Dagny was fully aware that Hank was a married man, yet she still chose to sleep with him. Does that mean she is also responsible for "helping" Hank do evil by going back on his "wedding contract" with Lillian?
The moral issue of justice always depends on the full context. (More broadly, rationality in general always depends on context. All knowledge is contextual. At the most basic level, awareness of context is, in fact, the essence of free will.) The context of the story in Atlas Shrugged makes it clear who is the victim and who is the oppressor. The biggest error involving Hank and Lillian in the story was Hank's, for not divorcing her far sooner. But if he hadn't been characterized as committing that error, the story wouldn't have been as dramatic and insightful as it is.
Update: Sanction of the victim
A comment questions whether Hank is a victim, since he sanctioned it, by his own choice. Yes, exactly. Hank gave his own moral sanction to his attackers, and they seized on it. He represents one of the major concretizations of "the sanction of the victim" in Altas Shrugged, not only in his relationship to Lillian, but in many other aspects of his life, as well, including his brother, his mother, and his political oppressors. In abstract terms, his error was in granting his moral sanction to an anti-life moral code. His error allowed him to become a major victim of that code, until he gradually learned to shrug it off.
Note, also, that he did not pretend to be in love with Lillian. He stayed in the marriage entirely out of a sense of duty, not love, thereby concretizing the ugliness of "duty" as a moral ideal.
(Another comment invites elaboration on my remarks about free will, and this certainly merits further discussion. But it would be better to discuss in a separate question thread rather than here. I will probably post such a question myself if the commenter doesn't do it first, but the commenter's own wording probably would be more indicative of the commenter's specific context.)
Update: Victim versus Victimizer
A comment asks for a critique of the following formulation:
1.Subjectively, the marriage contract exists (in the minds of Lillian and Hank).
My assessment is that this formulation omits far too much of the total context of the story in Ayn Rand's masterful, epic novel, Atlas Shrugged. If one wants to judge whether Lillian Rearden is a victim of injustice or a key perpetrator of injustice (principally against Hank), there is abundant, concrete evidence provided by Ayn Rand throughout the story.
I also see the commenter's formulation as an attempt to cast moral issues into the form of a narrowly deductive (syllogistic) legal argument, although the commenter may disagree about this. Morality is far broader than an equivalent of rules of law. I can discuss the nature of morality further if it would be helpful to anyone conscientiously seeking to understand Objectivist philosophy as it is, in its full context.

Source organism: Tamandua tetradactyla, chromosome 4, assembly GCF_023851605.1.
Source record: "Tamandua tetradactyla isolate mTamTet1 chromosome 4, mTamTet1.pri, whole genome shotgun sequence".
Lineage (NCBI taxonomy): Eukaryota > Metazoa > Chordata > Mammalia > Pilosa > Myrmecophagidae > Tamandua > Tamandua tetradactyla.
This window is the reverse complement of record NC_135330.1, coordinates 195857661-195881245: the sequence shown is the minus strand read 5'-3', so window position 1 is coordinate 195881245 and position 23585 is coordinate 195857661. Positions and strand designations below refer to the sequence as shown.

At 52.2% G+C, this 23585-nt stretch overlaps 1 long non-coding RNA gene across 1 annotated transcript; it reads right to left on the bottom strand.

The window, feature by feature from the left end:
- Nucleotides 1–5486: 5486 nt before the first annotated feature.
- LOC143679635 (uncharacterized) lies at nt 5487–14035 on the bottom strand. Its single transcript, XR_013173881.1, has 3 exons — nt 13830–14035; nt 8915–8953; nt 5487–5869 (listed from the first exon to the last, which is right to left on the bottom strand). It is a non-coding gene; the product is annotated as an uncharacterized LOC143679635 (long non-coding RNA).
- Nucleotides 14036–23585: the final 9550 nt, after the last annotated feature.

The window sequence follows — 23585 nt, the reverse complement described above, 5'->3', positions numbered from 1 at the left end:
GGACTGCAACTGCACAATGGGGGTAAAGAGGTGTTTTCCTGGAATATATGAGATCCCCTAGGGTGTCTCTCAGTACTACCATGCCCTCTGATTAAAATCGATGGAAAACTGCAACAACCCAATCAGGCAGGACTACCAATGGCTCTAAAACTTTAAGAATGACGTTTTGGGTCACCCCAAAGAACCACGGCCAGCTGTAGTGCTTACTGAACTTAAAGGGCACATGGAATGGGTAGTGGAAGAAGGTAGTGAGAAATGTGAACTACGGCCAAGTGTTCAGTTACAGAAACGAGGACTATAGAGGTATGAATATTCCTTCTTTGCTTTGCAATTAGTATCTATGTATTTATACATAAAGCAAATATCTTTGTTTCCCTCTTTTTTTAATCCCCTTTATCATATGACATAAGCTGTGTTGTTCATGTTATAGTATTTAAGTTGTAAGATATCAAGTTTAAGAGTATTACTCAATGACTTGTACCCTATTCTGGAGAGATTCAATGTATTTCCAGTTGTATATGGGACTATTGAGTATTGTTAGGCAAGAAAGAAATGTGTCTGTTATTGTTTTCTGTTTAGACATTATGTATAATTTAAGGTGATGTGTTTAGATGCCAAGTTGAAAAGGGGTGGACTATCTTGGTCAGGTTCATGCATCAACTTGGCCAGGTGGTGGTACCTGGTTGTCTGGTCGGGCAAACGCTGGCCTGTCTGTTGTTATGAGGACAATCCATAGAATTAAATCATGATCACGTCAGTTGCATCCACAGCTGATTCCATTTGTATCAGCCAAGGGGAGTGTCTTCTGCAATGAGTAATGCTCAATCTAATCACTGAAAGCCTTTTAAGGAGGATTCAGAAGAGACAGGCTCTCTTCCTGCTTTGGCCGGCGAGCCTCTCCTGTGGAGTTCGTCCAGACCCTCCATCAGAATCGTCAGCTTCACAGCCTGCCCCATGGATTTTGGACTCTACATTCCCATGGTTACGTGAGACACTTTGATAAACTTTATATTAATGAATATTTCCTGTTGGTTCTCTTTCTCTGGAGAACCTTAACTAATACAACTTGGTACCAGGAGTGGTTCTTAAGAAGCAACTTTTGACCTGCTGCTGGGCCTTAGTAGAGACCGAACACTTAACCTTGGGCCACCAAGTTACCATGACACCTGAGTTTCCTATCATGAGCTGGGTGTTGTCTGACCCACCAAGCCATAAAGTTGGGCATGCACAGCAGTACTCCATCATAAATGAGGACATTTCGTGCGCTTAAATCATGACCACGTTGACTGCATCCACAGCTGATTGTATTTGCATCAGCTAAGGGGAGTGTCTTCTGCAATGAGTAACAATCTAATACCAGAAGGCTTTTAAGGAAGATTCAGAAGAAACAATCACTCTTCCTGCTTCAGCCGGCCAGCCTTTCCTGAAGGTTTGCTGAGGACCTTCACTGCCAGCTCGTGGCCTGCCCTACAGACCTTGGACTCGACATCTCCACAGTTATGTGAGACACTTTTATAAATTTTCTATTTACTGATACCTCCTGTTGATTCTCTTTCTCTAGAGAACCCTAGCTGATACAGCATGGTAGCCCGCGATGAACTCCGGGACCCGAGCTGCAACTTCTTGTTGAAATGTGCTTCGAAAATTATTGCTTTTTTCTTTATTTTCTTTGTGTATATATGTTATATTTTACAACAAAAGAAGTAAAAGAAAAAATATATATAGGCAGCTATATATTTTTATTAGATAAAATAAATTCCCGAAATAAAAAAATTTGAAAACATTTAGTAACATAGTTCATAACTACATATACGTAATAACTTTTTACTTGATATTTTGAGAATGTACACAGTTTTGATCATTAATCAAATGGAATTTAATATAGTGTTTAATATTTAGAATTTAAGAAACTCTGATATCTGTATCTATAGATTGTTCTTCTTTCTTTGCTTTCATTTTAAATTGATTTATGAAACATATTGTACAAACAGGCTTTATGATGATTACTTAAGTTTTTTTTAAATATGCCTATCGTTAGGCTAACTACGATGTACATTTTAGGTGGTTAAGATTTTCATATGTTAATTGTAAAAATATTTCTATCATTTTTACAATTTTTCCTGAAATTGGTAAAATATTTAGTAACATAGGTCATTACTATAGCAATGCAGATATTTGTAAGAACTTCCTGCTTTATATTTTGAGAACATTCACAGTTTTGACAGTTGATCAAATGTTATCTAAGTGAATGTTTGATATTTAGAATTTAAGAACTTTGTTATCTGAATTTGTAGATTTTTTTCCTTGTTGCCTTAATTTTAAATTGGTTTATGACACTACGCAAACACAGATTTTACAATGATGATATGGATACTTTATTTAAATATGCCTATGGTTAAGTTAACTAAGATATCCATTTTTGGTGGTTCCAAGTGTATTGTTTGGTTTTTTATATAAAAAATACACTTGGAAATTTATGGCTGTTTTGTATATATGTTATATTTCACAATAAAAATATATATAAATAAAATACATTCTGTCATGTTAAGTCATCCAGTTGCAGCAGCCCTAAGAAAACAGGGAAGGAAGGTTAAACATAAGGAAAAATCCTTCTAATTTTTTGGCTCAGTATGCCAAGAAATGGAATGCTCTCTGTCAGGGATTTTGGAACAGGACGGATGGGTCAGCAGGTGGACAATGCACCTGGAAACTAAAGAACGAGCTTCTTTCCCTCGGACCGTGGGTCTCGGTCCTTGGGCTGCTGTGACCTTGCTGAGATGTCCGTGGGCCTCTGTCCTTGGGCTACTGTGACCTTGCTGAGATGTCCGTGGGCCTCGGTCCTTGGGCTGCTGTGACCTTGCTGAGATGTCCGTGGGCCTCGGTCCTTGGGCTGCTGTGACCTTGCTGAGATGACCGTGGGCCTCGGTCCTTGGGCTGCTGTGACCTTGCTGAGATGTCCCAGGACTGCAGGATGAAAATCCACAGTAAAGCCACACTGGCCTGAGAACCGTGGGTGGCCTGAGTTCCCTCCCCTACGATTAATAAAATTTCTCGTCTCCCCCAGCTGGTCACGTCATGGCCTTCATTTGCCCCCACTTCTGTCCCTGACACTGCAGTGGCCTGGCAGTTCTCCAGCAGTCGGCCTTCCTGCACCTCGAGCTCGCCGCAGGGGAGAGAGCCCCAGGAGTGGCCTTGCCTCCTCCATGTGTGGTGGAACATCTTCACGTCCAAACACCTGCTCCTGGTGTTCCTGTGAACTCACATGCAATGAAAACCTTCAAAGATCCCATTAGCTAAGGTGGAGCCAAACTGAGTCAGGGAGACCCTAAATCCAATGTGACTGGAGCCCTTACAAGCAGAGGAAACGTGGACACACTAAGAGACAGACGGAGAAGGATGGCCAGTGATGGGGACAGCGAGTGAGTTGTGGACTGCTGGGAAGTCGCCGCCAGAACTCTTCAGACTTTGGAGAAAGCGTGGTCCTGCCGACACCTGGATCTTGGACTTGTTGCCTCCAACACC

The use of the term "contract" in relation to marriage in the commenter's formulation also omits (in my view) the fact that marriage contracts are open to divorce (legally speaking, if not necessarily in conventional morality), and often ought to end in divorce, and often sooner rather than later. I see Hank's situation as precisely one of those cases. Hank Rearden certainly is no embodiment of consistent moral perfection; he is depicted by Ayn Rand as a hero of mixed moral premises, heroic in his professional life, but a helpless slave in his personal life. He made his own enslavement possible, but he didn't know it until he gradually learned better. How can any rational moral observer possibly hold Hank to a relationship that he, in perfectly good faith, misjudged so badly from the start? It was never a mutually romantic, rationally loving relationship, despite Hank's best intentions. I say let us not confuse the victim with the victimizer. It's not some kind of "close call" based on the moral status of breaking a marriage contract.
Update: Objectivist view of Marriage
In the original question and most of the follow-up comments, considerable fuss has been raised over the concept of marriage as a type of "contract." One of the terms of such a "contract" is conventionally considered to be unbreached fidelity for as long as the "contract" remains in effect. Since Hank violated that "contractual requirement," he is alleged to have "breached the contract" (unilaterally), which is regarded as an injustice toward Lillian. Dagny, in turn, is alleged to be an "accomplice" in that injustice. Objectivism also classifies unilateral breach of contract generally as an indirect form of initiating physical force against others, which Objectivism regards as morally evil. In remarkably succinct, essentialized terms, the original question asks if Dagny "is also [in addition to Hank] responsible for 'helping' Hank do evil by going back on his 'wedding contract' with Lillian."